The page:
How Does Forced Air Heating Work?

An Overview of Your System’s Parts & How They Work Together

Forced air heating is preferred by most Canadians when it comes to keeping our homes comfortable. Looking at the numbers, forced air heating is in the lead - and was almost twice as popular as the runner up. 

So what makes forced air heating the go-to for Canadian homeowners?

  1. Affordability. Though the initial installation of your furnace may seem costly, having a furnace properly integrated into your home can save you money in many ways (as long as it is properly maintained). Forced air heating efficiently spreads heat throughout the home from a singular source - using less electricity than space heaters. Most thermostats provide precise temperature control, as well as time-settings to ensure your furnace is not running when heat is not needed.
  2. Fast heat distribution. A forced-air furnace ensures that your entire home is toasty within minutes. 
  3. Air quality. Forced air furnaces come with filtration systems - and even humidifiers - to both heat and filter the air of your home. They’re also compatible with air conditioning systems in the summer months.

All in all, forced air heating provides more bang for your buck. Most other home heating systems lack in at least one of the above qualities, if not all. 

How Forced Air Heating Systems Work

In a nutshell, forced air heating pulls in cold air, heats it, then pumps it back throughout your home via your ductwork. How the air is initially heated can vary, but we’ll cover the ins and outs of gas furnaces in this article.


The thermostat is the brains in this operation. It detects the ambient temperature of the home and sends signals via the electrical circuits to the furnace, instructing it when to turn on and off. The thermostat ensures that the furnace puts out the correct amount of heat. It also controls the temperature of the home.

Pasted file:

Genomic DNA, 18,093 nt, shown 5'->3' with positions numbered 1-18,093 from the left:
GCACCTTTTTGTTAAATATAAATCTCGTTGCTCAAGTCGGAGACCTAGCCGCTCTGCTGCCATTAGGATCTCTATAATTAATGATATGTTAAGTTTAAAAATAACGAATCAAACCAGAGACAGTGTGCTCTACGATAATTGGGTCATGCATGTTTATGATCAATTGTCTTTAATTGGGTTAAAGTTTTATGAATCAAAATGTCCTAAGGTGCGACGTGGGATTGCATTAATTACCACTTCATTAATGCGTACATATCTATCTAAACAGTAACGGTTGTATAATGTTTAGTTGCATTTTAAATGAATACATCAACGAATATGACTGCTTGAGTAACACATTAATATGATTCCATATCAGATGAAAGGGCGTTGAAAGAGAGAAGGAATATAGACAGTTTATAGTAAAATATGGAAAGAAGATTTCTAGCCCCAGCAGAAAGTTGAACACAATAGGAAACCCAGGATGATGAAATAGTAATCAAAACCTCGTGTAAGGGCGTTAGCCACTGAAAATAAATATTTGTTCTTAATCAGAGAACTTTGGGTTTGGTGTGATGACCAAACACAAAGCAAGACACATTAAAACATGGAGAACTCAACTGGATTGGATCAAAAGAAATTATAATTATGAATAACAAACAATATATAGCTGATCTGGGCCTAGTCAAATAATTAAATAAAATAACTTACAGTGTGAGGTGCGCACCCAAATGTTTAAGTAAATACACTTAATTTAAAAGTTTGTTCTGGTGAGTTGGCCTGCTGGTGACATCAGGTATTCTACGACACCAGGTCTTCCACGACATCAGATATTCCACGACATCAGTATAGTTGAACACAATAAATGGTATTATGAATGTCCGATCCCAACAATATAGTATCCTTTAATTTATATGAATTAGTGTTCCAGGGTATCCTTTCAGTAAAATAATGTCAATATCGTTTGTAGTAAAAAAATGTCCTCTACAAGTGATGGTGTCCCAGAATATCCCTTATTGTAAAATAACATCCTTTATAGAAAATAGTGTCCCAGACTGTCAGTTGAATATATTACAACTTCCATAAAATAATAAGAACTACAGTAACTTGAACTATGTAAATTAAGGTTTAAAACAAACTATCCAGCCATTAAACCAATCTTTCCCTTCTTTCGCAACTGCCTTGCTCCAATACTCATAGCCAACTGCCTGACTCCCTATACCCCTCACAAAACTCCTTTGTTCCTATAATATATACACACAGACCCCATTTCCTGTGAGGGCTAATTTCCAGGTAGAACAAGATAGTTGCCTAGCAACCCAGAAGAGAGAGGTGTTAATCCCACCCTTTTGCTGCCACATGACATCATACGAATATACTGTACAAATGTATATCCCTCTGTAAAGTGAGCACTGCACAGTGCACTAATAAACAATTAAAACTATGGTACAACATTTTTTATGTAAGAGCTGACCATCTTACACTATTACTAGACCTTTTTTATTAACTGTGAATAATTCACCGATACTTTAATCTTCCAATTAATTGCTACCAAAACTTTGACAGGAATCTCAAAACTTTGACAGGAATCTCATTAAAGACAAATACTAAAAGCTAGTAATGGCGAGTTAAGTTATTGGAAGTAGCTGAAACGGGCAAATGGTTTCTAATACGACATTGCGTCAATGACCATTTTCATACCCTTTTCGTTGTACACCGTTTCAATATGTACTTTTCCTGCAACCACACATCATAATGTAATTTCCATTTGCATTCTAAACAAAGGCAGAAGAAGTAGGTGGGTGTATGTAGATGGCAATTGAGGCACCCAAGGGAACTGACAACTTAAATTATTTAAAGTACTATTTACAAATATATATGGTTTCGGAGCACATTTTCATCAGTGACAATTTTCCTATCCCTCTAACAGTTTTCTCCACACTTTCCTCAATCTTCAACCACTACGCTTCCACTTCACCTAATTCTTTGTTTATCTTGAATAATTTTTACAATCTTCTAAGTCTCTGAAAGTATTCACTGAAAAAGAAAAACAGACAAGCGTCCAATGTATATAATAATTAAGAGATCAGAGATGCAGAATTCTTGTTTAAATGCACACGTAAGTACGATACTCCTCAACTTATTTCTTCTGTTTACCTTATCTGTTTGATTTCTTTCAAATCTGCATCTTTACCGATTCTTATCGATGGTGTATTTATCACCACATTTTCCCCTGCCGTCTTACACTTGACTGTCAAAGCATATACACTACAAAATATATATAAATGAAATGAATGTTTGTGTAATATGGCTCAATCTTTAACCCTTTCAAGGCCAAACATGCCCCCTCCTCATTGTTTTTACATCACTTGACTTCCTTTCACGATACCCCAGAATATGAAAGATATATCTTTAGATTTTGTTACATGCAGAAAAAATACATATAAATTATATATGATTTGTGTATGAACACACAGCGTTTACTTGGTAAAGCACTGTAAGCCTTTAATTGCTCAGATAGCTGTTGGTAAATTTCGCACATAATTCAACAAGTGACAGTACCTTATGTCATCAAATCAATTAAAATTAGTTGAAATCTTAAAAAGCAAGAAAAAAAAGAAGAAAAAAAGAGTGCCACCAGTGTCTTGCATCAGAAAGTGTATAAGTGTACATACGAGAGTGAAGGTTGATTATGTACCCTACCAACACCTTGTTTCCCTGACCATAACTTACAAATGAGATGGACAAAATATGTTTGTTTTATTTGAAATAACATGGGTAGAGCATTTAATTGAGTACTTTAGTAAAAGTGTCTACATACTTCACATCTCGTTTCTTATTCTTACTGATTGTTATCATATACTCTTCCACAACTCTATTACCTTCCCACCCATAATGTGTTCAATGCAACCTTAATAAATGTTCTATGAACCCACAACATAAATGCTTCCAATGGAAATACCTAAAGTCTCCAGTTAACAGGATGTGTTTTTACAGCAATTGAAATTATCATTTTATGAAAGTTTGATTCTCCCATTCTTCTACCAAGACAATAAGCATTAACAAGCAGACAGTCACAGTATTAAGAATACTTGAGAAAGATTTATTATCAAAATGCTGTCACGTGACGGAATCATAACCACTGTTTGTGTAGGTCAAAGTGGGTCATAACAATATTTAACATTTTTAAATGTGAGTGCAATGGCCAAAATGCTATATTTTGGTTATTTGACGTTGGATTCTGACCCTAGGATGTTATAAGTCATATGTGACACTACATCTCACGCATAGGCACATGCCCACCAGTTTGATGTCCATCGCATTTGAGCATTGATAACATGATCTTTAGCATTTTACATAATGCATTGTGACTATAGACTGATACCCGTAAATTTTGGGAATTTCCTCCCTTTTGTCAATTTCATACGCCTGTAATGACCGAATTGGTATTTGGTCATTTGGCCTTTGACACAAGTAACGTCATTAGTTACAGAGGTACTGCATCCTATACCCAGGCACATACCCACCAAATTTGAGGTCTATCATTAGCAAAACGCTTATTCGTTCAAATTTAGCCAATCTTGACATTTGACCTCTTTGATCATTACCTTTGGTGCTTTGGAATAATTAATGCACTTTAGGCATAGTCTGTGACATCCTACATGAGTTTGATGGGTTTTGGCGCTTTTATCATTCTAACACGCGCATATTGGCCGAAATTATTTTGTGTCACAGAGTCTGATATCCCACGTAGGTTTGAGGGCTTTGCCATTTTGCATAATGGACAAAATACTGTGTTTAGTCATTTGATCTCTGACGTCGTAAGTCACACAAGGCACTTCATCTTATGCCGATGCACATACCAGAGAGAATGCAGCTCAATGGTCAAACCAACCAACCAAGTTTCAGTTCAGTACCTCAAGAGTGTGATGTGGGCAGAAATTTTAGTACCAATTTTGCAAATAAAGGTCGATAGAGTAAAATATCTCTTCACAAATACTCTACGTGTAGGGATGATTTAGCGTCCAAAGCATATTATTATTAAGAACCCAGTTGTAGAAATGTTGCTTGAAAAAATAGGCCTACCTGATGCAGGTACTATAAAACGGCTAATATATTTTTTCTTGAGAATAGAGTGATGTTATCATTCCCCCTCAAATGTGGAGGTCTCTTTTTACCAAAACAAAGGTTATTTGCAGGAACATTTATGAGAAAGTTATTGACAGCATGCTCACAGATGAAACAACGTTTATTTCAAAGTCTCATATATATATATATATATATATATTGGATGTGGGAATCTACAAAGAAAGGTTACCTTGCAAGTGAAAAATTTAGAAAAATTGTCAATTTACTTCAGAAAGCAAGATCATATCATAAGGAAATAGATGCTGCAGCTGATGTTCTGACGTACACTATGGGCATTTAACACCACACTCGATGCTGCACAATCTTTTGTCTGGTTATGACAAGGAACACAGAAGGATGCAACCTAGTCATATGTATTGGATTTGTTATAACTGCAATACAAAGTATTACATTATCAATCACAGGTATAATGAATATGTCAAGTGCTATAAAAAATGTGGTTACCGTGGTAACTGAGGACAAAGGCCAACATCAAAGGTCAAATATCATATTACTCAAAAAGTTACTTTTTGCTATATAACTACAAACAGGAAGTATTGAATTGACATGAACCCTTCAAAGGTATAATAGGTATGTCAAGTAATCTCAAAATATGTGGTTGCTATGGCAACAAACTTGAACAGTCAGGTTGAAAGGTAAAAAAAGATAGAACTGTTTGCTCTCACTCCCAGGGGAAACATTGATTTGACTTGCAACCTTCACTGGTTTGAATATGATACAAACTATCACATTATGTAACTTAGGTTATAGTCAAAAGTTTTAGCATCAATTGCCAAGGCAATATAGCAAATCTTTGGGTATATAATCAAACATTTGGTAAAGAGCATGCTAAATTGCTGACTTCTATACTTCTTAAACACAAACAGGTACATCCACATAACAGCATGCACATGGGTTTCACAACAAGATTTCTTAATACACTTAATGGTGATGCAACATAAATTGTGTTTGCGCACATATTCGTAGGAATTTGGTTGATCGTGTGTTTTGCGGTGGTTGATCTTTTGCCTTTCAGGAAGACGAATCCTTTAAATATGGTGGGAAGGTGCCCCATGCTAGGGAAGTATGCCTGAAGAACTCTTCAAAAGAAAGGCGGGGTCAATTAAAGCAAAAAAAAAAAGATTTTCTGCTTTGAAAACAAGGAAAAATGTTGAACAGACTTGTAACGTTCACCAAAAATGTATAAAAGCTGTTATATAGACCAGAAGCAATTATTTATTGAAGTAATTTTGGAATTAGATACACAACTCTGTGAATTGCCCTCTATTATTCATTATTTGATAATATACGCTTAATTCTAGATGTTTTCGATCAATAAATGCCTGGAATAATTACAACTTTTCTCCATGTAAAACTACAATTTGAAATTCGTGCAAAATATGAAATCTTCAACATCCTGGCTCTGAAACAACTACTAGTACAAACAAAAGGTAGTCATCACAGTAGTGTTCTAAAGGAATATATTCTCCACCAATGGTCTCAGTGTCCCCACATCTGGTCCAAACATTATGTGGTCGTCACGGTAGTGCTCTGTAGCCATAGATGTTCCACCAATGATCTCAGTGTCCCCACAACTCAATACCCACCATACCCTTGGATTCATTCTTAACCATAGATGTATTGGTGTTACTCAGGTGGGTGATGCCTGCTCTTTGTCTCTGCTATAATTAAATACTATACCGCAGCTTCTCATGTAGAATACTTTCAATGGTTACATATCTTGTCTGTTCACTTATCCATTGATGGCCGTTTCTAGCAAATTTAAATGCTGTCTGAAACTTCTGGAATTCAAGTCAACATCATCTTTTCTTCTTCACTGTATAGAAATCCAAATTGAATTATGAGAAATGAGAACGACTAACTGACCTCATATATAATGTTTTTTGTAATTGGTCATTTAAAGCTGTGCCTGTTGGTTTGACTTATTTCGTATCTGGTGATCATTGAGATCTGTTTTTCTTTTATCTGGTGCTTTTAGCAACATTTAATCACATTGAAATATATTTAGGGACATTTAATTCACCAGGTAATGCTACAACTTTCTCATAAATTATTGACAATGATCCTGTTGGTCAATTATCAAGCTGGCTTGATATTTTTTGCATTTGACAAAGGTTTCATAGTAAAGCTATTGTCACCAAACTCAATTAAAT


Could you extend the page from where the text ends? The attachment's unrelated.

If the thermostat is the brain, the ductwork would be the veins. The ductwork of your home is comprised of both return and supply ducts. The return ducts bring cold air in from the house to be heated. The supply ducts - you guessed it - supply the heated air back throughout the home.

Hot Tip: To avoid inefficiencies, be sure to have your ducts inspected and even cleaned once every 5 years. If there is a blockage or leak somewhere in your ductwork, it could result in heat loss, or worse - your furnace breaking down.


Burners are the enclosed areas in which the fuel is ignited. When the thermostat calls for higher temperatures, these chambers open up, and fuel is burned to create heat. A flame sensor is a built-in safety for this mechanism. If the flame sensor does not detect a flame, it quickly shuts off the supply to prevent any gas from being released.

Heat Exchangers

The heat exchanger is where the magic happens. It’s made of metal tubing which holds the air and changes its temperature through radiant heat. A steady supply of cold air is drawn into the heat exchanger, which then heats it before distributing it throughout your home.

Blower Fan

The blower fan does the grunt work and is usually the best auditory cue that your furnace is working. You’ll hear the fan startup to get air moving when it’s time for the furnace to come on.

The blower fan cycles cold air in towards the heat exchanger then pushes the warm air out to the ducts. This is the part of the system that gives it its name: forced-air.


The flue vent is a crucial part of this system as it gets rid of the combustion gasses created when burning fuel. If it ever becomes clogged or begins leaking, you could have a serious safety risk on your hands. If this happens, turn off your furnace immediately and contact a professional.

Beyond The Basics

Now that you know the basic components of your forced-air system, here are a few more parts you should be familiar with. 

Pilot Light 

The pilot light is the flame that is always burning and ready to ignite the burners. It should always be burning blue - other colours indicate trouble. Newer furnaces may have an electric ignition instead of a pilot light.

Fan Limit Switch

This is the safety used to control how much the fan cycles. It’s the component responsible for turning the blower on and off, and will also shut the blower off automatically if it is overheating.


This is a safety switch that turns off the gas supply if the pilot light goes off, or if the electric ignition malfunctions. Don’t mix it up with the flame sensor mentioned above - oftentimes these terms are used interchangeably, but they are not the same things.

The more you know and understand about your forced-air system, the better you can maintain it - and the sooner you’ll know what’s wrong if there’s a problem. If your furnace needs a bit of TLC, Mr. Furnace is always here to help.